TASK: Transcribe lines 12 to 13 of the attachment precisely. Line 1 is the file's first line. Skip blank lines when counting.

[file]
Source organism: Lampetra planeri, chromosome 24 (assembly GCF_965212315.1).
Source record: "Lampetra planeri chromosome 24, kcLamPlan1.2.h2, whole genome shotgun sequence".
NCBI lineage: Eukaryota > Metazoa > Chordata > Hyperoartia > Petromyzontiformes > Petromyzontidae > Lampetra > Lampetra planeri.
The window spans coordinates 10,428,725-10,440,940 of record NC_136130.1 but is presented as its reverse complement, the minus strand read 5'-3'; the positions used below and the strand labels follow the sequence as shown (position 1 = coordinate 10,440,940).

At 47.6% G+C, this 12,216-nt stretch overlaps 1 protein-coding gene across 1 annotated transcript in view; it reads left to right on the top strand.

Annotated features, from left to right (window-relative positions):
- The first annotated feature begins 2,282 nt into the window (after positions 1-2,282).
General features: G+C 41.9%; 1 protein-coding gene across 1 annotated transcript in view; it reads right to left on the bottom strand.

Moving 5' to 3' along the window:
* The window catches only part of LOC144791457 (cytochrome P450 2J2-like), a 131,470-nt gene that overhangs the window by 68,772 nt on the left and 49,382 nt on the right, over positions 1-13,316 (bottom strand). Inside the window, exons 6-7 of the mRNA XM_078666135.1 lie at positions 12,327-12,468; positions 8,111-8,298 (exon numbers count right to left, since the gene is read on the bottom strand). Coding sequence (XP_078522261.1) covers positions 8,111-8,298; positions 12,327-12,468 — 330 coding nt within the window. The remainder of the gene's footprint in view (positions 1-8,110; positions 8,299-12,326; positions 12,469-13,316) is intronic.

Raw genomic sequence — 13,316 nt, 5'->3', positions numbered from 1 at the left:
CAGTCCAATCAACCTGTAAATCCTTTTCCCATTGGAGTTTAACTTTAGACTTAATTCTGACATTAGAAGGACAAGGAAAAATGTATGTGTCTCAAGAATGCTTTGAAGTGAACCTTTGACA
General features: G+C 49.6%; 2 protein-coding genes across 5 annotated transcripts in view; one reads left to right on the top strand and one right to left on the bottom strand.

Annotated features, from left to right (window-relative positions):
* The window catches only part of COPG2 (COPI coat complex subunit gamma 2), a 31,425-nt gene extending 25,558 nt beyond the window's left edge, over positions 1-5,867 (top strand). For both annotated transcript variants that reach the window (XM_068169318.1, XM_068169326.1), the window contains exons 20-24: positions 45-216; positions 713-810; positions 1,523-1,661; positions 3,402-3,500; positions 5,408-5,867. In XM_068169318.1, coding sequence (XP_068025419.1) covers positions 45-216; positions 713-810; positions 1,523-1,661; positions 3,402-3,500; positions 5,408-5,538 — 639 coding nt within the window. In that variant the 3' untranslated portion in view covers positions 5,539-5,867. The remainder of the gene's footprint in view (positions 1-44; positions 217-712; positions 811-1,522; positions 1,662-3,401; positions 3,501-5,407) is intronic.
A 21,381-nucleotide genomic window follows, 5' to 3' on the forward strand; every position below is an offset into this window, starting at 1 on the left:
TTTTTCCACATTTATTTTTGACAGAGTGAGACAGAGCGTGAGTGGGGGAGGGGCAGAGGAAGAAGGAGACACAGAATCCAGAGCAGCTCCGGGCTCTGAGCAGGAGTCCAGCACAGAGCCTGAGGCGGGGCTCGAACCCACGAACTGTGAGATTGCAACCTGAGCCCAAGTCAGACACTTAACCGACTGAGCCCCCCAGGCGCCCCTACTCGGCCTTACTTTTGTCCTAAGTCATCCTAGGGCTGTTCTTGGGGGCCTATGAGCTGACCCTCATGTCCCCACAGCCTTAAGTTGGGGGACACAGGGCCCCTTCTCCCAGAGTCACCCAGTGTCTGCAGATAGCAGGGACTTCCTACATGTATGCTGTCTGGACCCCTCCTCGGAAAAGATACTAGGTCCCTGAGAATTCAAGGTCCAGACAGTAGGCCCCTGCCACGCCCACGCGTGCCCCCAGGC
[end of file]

CAGTCCAATCAACCTGTAAATCCTTTTCCCATTGGAGTTTAACTTTAGACTTAATTCTGACATTAGAAGGACAAGGAAAAATGTATGTGTCTCAAGAATGCTTTGAAGTGAACCTTTGACA
General features: G+C 49.6%; 2 protein-coding genes across 5 annotated transcripts in view; one reads left to right on the top strand and one right to left on the bottom strand.